This is a simple program to debug memory allocation in a program. It can also function as a very simple debugger.


Start the program by giving the command line for the program to be monitored, as follows :-

memdebug flowterm /tmp

The flowterm program will then load and start and, concurrently, a ? prompt will appear at which commands can be given to memdebug.

This works well for a graphical program, which doesn't use the terminal. For a terminal-based program, it may be easier to use memdebug's graphics mode, with the -g option :-

memdebug -g oidoc -html -d -o /tmp/libref -a

Using memdebug with the terminal has the advantage that command output can be piped (usually to less).

Entering commands

Commands to memdebug take a simple shell-like form; for example

? list MyClass#2

Output can be redirected by ending a command with >file or >>file, just like the shell. Output can also be piped to a command using the | character followed by the command, but this doesn't work if memdebug is using its graphical mode (the -g option).

Stopping the monitored program

This can be done by entering the stop command at the prompt. It happens automatically when the monitored program returns from main, or when it stops with a runtime error.

Note that if the monitored program calls the exit() function, or causes a fatal or system error, then the entire interpreter (including memdebug) exits.

A breakpoint can also be set using the breakpoint command; for example :-

? breakpoint /tmp/file.icn 123

Note that the full file path must be given. To clear the breakpoint, just use breakpoint with no arguments.

A break can also be set in a procedure or method; for example

? breakproc gui.Dialog.show_modal

To clear the break procedure, just use breakproc with no argument.

To stop the program at startup, run memdebug with the -m option; this sets an initial breakproc in main.

Examining memory


To examine memory, it is helpful to start with the globals command. This shows the global variable and keywords values. For example :-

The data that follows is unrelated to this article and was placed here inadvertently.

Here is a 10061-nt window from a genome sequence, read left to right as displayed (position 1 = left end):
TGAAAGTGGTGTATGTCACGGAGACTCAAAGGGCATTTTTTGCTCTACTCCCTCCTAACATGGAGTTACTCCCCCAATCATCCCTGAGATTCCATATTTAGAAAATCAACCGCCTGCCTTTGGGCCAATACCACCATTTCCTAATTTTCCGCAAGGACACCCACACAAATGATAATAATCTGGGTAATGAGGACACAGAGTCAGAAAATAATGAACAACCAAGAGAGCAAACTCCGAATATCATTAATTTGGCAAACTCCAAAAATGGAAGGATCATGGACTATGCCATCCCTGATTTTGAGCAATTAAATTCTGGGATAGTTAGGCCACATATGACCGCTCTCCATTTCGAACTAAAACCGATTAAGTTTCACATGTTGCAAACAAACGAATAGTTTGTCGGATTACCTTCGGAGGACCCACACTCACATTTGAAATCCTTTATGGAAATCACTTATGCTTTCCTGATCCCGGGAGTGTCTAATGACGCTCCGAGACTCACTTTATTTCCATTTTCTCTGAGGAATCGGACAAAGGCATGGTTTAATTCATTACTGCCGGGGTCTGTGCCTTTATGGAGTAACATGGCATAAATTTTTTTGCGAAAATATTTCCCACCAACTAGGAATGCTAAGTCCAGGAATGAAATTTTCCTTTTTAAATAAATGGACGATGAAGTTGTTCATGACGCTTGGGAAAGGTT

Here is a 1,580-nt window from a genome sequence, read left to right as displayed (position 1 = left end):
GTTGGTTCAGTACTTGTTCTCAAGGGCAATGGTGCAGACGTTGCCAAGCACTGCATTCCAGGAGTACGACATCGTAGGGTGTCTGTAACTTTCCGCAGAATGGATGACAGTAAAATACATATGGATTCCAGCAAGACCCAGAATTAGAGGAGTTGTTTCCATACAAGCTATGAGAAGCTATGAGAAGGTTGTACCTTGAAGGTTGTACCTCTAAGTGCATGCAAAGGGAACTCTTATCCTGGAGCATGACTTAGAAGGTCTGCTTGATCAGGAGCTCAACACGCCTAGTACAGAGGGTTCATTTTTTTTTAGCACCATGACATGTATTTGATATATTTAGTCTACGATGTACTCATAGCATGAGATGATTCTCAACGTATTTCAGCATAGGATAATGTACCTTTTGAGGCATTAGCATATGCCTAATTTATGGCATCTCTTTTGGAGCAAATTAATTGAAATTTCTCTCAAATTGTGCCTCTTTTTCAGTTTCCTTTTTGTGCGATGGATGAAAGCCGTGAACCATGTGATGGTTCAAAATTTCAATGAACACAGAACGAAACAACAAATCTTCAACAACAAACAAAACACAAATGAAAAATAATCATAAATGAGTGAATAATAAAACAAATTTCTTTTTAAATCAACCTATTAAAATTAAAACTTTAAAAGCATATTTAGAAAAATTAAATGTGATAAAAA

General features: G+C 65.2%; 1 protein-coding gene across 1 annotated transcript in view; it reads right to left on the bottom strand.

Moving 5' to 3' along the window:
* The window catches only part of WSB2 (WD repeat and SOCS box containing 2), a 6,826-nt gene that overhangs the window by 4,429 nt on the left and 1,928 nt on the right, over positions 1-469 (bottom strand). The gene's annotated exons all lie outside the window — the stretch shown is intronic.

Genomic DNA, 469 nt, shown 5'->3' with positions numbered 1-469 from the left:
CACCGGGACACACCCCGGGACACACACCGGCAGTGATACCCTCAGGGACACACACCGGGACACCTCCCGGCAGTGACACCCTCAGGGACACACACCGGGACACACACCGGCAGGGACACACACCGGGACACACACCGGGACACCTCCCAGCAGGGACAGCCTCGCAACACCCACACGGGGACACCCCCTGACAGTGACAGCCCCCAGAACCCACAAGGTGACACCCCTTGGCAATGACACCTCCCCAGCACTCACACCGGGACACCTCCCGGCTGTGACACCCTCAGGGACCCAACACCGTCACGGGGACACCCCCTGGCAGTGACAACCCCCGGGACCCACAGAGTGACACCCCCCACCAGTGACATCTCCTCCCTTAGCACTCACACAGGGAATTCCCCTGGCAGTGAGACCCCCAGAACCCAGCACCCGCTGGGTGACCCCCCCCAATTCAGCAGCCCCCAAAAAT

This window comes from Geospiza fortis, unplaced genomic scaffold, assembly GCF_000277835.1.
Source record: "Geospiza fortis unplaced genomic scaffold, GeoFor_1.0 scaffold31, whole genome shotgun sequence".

? globals
&why=(0x7fd267683e6c)"No such file or directory (errno=2)"

Note that the value of &current will show us where the program was stopped. To see a "stack trace", use the list command with that co-expression :-

? list co-expression#2
    operator unary !
        Arg 0=set#25(1)
        Tended 0=D_TendPtr -> set#25(1)
        Tended 1=D_TendPtr -> &null
        Tended 2=""
        Tended 3=&null
        Tended 4=set#25(1)
    method gui.Dispatcher.do_validate
        0x246f360, caller=0x242ae70
        File dispatcher.icn; Line 148
        Temp 0=set#25(1)
        Temp 1=object FlowTermDialog#1(84)
        Temp 2=&null
        Temp 3=&null
        d=object FlowTermDialog#1(84)
        0x242ae70, caller=0x2454f60
        File dispatcher.icn; Line 58
        Temp 0=&null
    method gui.Dispatcher.work_or_sleep
        0x2454f60, caller=0x2453a90
        File dispatcher.icn; Line 108
        Temp 0=&null
    method gui.Dispatcher.message_loop
        0x2453a90, caller=0x22c07f0
        File dispatcher.icn; Line 71
        Temp 0=&null
        Temp 1=object graphics.Window#127(1)
        r=object FlowTermDialog#1(84)
        (more output...)

This shows all the values stored in internal structures and local (non-static) variables. Structures can be further examined by using list; for example :-

? list FlowTermDialog#1


To view static variables in a class, procedure or method, use the statics command, for example :-

? statics gui.Dialog
class gui.Dialog
        POINTER="left ptr"

Search for instances of a type

It is often useful to search memory for all the instances of a type. To do this, use list, and give the name of the type to search for; for example :-

? list Terminal
object Terminal#1(102)
object Terminal#3(102)
object Terminal#2(102)

The type given can be a class or record type name, or a structure name, "list", "set" or "table".

Search for references to an instance

If the list command above returns instances which you think should no longer be reachable (and hence will not be garbage collected), then the refs command can be used to see why. For example :-

? refs Terminal#3
List element list#8972(3)[3]
Instance variable parent in object gui.GridLayout#28(6)
Variable self in frame of method Terminal.initially in chain of co-expression#2432(0)